Life & Letters


About this Item

Title: Walt Whitman to John and Ursula Burroughs, 18 August [1874]

Date: August 18, 1874

Whitman Archive ID: nyp.00354

Source: The Henry W. and Albert A. Berg Collection of English and American Literature, New York Public Library. The transcription presented here is derived from Walt Whitman, The Correspondence, ed. Edwin Haviland Miller (New York: New York University Press, 1961–1977), 2:312–313. For a description of the editorial rationale behind our treatment of the correspondence, see our statement of editorial policy.

Contributors to digital file: Kenneth M. Price, Elizabeth Lorang, Kathryn Kruger, Zachary King, and Eric Conrad

431 Stevens st. / cor West. / Camden, / N. Jersey.
Aug. 18.1

Dear John & 'Sula Burroughs,

The interval of some weeks, (or is it months?) since I last wrote you2 has passed on, bringing no decided change in my condition—in my bad spells, (& I have them often enough) I 'most think the end is not far off—but I get over them & my natural buoyancy reässerts itself—(& in the main keeps control of the helm)—though to a man of my lazy-activity this whole condition & sickness of mine is very wearing—

To-day I am feeling very comfortable, sitting here in the front room by the open window writing this—eat this morning quite a respectable breakfast, beefsteak, bread, & tea—& at about 3 shall make a light, moderate bite of dinner—no supper—I find I get along best with one pretty fair-meal only, & that I make breakfast—The gastric & dyspeptic trouble has been serious, & is perhaps so yet—pains in left side, distress in head, &c—the old story—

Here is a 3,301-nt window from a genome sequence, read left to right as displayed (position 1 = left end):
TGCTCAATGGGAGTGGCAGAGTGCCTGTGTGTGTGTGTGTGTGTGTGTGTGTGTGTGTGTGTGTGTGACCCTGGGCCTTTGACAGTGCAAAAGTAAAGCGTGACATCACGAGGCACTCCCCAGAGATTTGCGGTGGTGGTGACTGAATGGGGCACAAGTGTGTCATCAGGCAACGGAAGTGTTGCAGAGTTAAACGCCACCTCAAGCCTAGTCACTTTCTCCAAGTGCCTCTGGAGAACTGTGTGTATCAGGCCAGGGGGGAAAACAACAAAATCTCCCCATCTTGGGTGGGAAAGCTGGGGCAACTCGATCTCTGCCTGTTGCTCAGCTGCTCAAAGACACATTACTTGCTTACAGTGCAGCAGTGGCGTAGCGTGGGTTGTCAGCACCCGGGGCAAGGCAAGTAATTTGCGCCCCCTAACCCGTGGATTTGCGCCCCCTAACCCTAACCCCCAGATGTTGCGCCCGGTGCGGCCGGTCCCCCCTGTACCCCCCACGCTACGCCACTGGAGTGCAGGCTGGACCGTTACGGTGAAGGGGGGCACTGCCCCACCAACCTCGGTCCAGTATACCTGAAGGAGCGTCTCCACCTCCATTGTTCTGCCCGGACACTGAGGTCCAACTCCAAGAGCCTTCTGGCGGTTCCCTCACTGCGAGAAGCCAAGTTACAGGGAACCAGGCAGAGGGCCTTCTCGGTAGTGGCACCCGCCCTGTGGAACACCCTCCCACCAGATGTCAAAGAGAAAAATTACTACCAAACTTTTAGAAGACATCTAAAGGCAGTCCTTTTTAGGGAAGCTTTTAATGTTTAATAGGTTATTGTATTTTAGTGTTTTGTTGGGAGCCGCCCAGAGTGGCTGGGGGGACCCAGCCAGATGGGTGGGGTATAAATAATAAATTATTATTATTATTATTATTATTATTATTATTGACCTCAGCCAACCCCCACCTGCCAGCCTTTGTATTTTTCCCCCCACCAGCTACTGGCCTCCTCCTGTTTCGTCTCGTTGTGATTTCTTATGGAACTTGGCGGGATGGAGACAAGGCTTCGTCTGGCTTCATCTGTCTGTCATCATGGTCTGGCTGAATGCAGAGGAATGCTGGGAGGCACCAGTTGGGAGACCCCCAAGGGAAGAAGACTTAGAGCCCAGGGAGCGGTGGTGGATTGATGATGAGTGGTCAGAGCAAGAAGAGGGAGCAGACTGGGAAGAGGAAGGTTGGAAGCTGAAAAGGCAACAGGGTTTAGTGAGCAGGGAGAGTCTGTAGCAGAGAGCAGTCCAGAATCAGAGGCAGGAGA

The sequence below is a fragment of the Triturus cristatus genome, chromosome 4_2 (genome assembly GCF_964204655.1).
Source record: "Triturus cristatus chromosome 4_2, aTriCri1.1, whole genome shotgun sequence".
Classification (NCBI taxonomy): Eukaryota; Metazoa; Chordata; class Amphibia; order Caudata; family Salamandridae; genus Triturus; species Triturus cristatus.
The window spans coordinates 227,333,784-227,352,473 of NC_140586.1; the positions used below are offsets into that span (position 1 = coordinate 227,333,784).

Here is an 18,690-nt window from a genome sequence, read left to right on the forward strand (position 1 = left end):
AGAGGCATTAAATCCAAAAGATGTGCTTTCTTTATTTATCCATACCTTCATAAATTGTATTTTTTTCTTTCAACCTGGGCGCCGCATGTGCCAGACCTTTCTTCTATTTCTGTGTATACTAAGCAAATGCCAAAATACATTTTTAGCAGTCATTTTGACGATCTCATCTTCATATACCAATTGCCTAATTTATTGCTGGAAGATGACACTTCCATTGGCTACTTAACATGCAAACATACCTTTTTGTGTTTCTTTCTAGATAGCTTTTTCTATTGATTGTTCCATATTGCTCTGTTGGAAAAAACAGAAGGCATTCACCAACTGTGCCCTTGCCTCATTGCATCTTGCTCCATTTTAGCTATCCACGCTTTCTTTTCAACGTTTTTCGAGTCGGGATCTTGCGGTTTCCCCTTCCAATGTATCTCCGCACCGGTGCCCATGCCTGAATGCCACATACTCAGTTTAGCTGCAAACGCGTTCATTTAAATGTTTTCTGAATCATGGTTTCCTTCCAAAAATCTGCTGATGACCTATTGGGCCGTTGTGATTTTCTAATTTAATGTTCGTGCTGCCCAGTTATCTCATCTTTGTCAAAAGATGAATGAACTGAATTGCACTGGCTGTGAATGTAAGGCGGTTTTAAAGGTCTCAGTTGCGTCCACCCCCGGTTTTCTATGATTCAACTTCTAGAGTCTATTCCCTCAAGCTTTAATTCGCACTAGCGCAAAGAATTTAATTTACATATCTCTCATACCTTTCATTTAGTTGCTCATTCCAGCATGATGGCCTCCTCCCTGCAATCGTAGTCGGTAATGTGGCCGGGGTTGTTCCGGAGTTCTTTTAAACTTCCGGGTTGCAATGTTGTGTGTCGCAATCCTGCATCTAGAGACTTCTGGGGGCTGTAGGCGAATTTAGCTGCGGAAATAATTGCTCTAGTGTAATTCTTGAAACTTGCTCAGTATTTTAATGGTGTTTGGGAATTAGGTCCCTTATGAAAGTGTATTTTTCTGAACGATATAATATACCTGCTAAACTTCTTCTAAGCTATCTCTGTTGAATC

John Swinton came down from N.Y. & spent Sunday with me—told me lots of N.Y. newspaper news, &c.—it was a very welcome visit to me.

I was discharged from my clerkship on the last of June, by B. Wilson, the new Solicitor of the Treasury—(it is all right)—All questions of what I shall do are to me so subordinate to the question of whether I shall soon or ever get well, (or partially well,) that I hardly entertain them seriously—I enclose you Tennyson's latest letter to me3—also a slip Swinton gave me—Send them both back in your next letter—Eldridge is in Boston on his vacation—I expect a visit from him in about 12 days, on his way back—Best love to you both, & I shall be with you yet, I have no doubt.



1. The reference to his dismissal from his government post establishes the year. [back]

2. Whitman last wrote to John Burroughs on June 5, 1874[back]

3. Whitman refers to the letter Tennyson sent on July 8, 1874[back]


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